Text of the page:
SIFF 2019 Review: ‘Orange Days’
Orange Daysis a tense drama about Aban, a woman in Northern Iran who runs an all-woman orange-picking crew. She puts everything she owns on the line as she competes against all-male crews to get a lucrative contract with a top orange dealer in the area.
From the first moments of the film Western stereotypes of the submissive Muslim woman are shattered. Aban has the strength of rebar and she is just as unbending. Single-handedly, she faces obstacles put in her way: sabotage, theft, a rebellion of her pickers instigated by a young mother in the crew. Her rigidity puts a barrier between her and others, including her city-bred husband who would rather raise tropical fish than farm. He is clearly subservient to his wife in both domestic relations and family business matters.
Director and co-writer Arash Lahooti keeps the action taut throughout. Orange Dayshas a feel of an action thriller without the gunshots, car chases, and explosions. As an audience, we admire Aban’s tenacity against impossible odds, but it is difficult to really like her; the wall she has built around her keeps us out as surely as it does other characters in the film. Towards the end of the film, however, Lahooti and the actress Hadieh Tehrani conspire together to bring about the most subtle change in Aban’s manner, a softening, as we discover the underlying reason why Aban has pitted herself against the world, especially against the men therein. Her husband, played by Ali Mosaffa, also undergoes a subtle transition, becoming a stronger character.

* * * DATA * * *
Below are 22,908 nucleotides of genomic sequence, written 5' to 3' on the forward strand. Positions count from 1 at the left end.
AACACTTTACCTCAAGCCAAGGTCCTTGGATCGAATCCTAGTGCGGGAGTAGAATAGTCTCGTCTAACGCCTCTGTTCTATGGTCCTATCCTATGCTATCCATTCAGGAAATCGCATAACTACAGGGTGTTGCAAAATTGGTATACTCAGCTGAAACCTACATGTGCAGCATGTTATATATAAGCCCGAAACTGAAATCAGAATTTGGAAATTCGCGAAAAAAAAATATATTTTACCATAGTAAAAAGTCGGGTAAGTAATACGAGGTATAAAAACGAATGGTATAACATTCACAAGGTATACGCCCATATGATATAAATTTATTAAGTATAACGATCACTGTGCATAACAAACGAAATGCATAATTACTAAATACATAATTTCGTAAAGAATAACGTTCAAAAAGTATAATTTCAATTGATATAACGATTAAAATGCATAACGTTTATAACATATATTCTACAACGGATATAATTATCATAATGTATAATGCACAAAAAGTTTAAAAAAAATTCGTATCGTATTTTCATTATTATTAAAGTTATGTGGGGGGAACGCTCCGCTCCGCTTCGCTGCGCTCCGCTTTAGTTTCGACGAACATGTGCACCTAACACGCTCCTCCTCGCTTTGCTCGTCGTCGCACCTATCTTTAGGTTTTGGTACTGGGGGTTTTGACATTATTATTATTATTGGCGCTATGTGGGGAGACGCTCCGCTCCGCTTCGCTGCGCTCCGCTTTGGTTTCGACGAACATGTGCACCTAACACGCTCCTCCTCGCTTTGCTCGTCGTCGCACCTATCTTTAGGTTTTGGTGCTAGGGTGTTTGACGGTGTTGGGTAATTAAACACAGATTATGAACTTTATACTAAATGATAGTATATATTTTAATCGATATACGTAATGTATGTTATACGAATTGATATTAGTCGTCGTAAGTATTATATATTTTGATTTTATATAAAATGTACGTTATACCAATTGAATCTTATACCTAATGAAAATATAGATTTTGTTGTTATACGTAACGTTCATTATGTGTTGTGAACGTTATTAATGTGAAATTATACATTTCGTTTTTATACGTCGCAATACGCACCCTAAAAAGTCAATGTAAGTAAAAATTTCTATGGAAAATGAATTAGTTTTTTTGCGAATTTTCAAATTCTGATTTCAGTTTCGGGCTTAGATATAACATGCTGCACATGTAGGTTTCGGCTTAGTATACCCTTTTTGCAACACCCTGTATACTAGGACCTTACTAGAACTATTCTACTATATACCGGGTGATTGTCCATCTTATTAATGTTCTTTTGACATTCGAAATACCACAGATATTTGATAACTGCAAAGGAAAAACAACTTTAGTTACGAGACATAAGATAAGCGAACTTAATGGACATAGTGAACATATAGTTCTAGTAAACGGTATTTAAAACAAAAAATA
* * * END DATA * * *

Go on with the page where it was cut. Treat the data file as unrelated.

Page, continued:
American audiences might prefer moments of humor to relieve the crushing tension, and they might miss some of the subtleties at the end that an Iranian would not. Lahooti has previously been a documentarian, however, and he creates this gritty drama to appear as true to life as his documentaries would—a worthy achievement. I left the theater having to first unclench my hands from the chair arms, but with a feeling of satisfaction that I had a new glimpse into a country that current Americans know so little about, and about which we have so many false views.
This movie was reviewed as part of our coverage of the 2019 Seattle International Film Festival (SIFF).